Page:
Beauty parlors were the most prevalent form of black business in Harlem in the 1920s and 1930s. A great example is this pioneering beauty entrepreneur Harlem’s Rose Morgan in a 1961 advertisement above for Gleem toothpaste (sorry for the blurriness).
Ms. Morgan owned Rose Morgan’s House of Beauty at 148th Street and St. Nicholas Avenue in Hamilton heights, a salon she opened in Harlem in the 1940s that she eventually expanded to include a dressmaking department, a charm school and a wig salon. Ms. Morgan competed with Madam C. J. Walker Beauty Shoppe, the Poro School, and the Apex School owned by Sarah Spencer-Washington.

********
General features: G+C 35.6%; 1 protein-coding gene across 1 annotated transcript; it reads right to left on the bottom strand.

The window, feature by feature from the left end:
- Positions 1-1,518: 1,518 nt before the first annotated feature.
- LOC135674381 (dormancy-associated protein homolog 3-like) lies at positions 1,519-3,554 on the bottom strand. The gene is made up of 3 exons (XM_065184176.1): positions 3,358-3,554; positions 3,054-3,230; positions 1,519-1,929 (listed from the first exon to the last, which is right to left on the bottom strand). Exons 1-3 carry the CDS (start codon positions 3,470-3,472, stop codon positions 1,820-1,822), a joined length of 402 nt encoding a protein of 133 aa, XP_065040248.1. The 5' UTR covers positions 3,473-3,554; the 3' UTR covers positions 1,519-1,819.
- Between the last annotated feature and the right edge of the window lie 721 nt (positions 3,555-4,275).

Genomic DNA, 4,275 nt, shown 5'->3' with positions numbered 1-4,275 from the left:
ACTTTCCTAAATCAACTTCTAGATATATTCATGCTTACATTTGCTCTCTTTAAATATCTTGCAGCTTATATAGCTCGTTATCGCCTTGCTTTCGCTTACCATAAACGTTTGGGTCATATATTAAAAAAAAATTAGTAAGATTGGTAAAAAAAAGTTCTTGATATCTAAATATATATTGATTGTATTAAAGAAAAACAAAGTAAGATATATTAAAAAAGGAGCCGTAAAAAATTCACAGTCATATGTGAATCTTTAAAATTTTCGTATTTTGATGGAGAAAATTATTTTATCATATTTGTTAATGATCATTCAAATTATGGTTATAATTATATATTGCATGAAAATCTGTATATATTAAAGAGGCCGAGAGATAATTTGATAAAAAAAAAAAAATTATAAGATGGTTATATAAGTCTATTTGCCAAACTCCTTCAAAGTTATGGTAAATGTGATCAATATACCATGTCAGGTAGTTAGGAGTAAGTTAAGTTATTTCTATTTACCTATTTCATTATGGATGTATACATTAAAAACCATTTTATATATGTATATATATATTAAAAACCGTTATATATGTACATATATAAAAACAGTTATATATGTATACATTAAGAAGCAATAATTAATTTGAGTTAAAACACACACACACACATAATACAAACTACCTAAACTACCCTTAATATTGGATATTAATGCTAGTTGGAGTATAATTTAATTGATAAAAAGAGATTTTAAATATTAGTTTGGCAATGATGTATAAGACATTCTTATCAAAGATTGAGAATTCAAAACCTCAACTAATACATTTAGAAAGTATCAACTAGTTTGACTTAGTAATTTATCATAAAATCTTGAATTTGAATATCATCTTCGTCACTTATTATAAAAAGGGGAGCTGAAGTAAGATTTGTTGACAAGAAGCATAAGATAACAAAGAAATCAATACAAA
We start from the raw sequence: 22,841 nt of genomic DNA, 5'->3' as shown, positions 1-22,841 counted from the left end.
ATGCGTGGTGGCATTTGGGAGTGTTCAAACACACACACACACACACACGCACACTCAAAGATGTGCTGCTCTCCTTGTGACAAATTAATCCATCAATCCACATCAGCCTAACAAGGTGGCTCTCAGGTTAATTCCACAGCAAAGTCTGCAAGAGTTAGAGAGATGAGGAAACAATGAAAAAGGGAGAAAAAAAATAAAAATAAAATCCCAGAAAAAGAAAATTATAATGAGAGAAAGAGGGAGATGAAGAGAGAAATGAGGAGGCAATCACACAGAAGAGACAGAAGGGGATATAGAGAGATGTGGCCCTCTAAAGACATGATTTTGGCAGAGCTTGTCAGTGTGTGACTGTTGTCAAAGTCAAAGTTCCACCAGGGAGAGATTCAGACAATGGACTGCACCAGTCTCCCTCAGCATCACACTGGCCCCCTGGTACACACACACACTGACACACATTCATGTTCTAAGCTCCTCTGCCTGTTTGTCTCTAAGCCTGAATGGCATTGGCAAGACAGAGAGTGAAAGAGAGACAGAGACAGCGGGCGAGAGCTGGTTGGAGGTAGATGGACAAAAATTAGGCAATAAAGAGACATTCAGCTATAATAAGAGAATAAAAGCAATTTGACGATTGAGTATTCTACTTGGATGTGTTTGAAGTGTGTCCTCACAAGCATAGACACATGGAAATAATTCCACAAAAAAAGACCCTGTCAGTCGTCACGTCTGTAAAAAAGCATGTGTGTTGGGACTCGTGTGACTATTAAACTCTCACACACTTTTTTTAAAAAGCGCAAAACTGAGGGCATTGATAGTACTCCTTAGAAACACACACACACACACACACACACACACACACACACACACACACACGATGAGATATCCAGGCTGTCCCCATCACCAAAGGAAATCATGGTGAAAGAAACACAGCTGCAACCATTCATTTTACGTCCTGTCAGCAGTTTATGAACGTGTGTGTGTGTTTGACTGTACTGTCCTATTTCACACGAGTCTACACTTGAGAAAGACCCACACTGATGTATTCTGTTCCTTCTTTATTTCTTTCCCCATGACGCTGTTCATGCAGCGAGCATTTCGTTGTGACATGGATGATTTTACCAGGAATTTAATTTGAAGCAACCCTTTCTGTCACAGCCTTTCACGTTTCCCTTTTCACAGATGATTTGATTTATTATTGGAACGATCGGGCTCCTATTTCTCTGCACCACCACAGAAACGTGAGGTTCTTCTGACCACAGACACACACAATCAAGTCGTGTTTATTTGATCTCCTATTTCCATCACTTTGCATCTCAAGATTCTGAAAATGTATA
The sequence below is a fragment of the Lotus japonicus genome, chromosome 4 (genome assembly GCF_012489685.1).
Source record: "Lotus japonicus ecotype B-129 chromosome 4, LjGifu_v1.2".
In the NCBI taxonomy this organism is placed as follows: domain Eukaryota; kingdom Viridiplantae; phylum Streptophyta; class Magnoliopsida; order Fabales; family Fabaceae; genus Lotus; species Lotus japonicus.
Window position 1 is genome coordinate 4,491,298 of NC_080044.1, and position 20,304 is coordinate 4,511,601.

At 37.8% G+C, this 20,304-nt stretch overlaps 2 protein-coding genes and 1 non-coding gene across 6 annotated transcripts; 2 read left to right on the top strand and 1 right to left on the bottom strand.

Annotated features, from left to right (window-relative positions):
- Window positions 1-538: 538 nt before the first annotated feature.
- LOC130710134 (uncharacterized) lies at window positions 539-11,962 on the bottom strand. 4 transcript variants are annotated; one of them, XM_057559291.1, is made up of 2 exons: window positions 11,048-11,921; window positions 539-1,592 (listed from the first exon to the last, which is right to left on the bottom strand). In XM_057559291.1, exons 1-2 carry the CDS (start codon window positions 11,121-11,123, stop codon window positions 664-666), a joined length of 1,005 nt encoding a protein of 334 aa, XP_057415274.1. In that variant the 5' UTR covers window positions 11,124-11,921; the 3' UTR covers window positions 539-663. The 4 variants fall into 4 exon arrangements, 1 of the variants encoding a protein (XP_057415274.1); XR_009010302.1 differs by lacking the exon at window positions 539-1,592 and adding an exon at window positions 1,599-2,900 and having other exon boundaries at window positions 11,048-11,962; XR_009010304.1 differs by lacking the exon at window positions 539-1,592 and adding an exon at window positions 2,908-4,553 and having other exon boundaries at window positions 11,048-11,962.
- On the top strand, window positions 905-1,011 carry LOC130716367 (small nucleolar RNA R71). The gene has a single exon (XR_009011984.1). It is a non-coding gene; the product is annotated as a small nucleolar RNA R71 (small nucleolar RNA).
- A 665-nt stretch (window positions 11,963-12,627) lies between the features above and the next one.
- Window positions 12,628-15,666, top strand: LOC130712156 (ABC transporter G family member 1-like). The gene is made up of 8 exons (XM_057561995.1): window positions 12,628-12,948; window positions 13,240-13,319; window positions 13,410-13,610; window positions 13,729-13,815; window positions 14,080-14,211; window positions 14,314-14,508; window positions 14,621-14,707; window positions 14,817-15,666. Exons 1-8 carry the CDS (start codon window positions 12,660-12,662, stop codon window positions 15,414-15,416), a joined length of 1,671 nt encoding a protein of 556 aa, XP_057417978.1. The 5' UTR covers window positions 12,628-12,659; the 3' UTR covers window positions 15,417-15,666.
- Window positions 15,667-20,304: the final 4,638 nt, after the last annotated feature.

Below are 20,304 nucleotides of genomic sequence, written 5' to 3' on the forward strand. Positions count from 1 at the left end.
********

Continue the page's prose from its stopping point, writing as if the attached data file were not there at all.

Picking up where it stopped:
Rose Morgan, was on three floors of 401 West 148th Street, which was also known as 757 St. Nicholas Avenue. Late in the 1940′s, it was called a “gay” scandal when Ms. Morgan was discovered with singer Marion Bruce in a situation of compromising intimately (source).
In 1965, she was a co-founder of the black-owned Freedom National Bank in New York. A former wife of boxing legend Joe Louis, her celebrity clientele (long before her marriage) included Lena Horne, Ethel Waters and my aunt, opera singer Margaret Tynes (source).
If you know more about Ms. Morgan’s story please share with us in the Comment section below or on our Harlem History Facebook page here.
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